Huge praise to Bill Skarsgard who once again proves why his version of Pennywise is the best version. He doesn’t get as many scenes this time, and maybe only three of them where it’s actually Bill on camera instead of a CGI recreation of him, but when he’s on-screen it’s something special. The scene with the firefly, in particular, is a masterpiece of letting Bill be as creepy as hell while doing something that borders on being innocent. I genuinely wish they had given him more moments with the main cast though I suspect that they didn’t put him with them because, height-wise, it’s not as intimidating to see a clown that’s the same size as all the other adults. Still, I genuinely loved every bit of Bill’s performance and hope that someone is working on getting him to play a villain again because he is insanely good at it.

Where this film really succeeds is when it does a jump scare. While the tension isn’t anywhere near as tight and perfectly controlled as the original. In fact, several moments of ‘tension building’ resulted in the audience at my screening breaking out into loud laughter, but when they want to throw some horrific imagery on screen to mess with the audience then they will put the most shocking stuff they can think of. You might laugh on the way to the scare, but once that scare comes it makes up for the lack of good build-up. There were several moments when they threw out the scare at the exact right second to have the audience letting out collective screams and some of the most disturbing imagery that they can muster. There are a lot of really good practical effects that work in this, and some CGI stuff that’s not too bad. I will admit I enjoyed their little reference to The Thing (you’ll know it the second you see it) but their CGI is no match for the old-style practical effects. Still, when this film wants to make you jump it’s going to make damn sure it makes you jump and it doesn’t skimp on the visceral horror.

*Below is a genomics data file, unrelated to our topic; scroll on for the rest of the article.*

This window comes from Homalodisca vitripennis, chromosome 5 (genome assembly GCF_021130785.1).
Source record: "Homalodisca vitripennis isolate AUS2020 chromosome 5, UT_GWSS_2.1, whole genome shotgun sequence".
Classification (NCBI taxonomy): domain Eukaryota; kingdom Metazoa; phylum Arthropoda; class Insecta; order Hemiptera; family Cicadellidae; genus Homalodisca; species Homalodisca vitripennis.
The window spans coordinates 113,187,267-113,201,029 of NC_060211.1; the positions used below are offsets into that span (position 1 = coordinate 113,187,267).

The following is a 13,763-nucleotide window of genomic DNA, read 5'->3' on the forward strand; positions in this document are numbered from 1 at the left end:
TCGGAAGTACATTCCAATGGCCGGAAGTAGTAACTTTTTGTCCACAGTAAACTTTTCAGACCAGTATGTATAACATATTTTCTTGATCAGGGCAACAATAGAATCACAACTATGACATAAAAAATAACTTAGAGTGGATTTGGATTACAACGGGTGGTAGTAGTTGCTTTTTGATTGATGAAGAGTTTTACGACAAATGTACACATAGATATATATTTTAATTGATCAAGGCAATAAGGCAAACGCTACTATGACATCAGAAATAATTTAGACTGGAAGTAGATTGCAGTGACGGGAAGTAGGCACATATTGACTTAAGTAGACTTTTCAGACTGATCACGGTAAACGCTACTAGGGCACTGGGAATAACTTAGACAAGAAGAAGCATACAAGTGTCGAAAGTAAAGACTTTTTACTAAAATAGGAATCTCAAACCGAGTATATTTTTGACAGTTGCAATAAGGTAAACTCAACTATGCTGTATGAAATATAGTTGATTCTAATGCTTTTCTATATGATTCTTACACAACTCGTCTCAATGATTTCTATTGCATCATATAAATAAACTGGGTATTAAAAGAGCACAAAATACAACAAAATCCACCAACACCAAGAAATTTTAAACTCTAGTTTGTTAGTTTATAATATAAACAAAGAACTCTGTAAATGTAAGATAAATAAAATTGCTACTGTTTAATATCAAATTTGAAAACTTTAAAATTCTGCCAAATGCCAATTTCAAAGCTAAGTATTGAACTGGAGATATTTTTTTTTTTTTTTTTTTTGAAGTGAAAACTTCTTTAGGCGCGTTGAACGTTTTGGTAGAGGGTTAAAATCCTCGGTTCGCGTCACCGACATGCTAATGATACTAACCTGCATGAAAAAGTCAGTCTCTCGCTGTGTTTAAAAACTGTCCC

I know this review is a lot longer than normal, but that reflects the film itself. Longer than it probably needs to be, a mixed bag of issues and probably could use another few goes at the script. This film is definitely a lesser product than the first one, losing a considerable chunk of what made that first film so special and never seeming to properly get its footing. It makes up for those missteps by having a terrific cast who manage to make you push through the harder parts and make you want to see them defeat the evil clown and send it to the pits of hell. It’s certainly not a bad movie, it’s really quite good, but it’s also flawed in a way that the first film just wasn’t. It’s a fun ride, you’ll still jump on board and have a good time and scream and all that… but the first one was special, and this is just good which feels like a considerable drop. Enough of a drop that, come end of year, I doubt this will be on many people’s minds.